|Patricia Ryan: The Sun and the Moon|
(Paperback), ISBN 0-451-20032-2
The "Sun" is King Henry's soldier-cum-spy, Hugh of Wexford, scarred by a brutal upbringing compounded by 15 years as a warrior into eschewing all ties, especially those of love. Petite, scholarly yet innocent Phillipa de Paris shines as the "Moon," recruited by Hugh under the king's orders to uncover evidence of Queen Eleanor's rumored rebellion by becoming the paramour of a corrupt cleric, Aldous Ewing. More than half the book centers on Phillipa's attempts to siphon information from Aldous without succumbing to his lust, because she wants to keep herself untainted for Hugh as they reluctantly fall in love with each other.
These machinations grind on against the backdrop of "courtly love" as purportedly invented by Eleanor of Acquitaine and further twisted by Ryan into practices that seem more apropos to a 20th century mindset than a 12th century one. Adultery and other sexual behavior typically ascribed to the practice of "courtly love" is a myth perpetuated by literary scholars mistaking jest for fact.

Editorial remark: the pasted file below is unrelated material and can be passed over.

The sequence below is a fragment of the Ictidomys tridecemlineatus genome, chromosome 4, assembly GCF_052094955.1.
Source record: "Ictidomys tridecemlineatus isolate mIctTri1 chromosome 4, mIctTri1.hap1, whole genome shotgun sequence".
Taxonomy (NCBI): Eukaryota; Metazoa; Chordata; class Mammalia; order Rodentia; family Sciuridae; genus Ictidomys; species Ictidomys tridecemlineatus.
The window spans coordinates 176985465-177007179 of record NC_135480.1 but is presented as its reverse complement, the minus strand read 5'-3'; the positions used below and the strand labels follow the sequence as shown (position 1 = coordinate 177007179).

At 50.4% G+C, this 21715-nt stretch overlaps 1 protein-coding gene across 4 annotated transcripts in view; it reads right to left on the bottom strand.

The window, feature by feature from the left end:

Alas, the characters' actions do not constitute the only anachronisms in this novel. Twentieth-century words, phrases and concepts run rampant through the dialogue and internal monologue. And when the word choices didn't catapult me out of the story, the plot's predictability did. The plot did take a somewhat unexpected turn near the end, but the development brought to mind Marion Zimmer Bradley's quip to aspiring writers, "Suspension of disbelief does not mean hanging by the neck until dead."
Not to mention the prevalent sin of telling the reader information rather than revealing it through the characters' actions, as in the following sample:
Hello, Ms. Ryan! Your audience is smart enough to figure out that sort of thing on our own without being bludgeoned!
Save yourself from a mental beating, gentle reader, and avoid this novel at any cost.
Kim D. Headlee
Kim D. Headlee is the author of Blue Boa Award winner Dawnflight, a novel about the legend of Guinevere garnering rave reviews and other award nominations from romance and fantasy venues alike.
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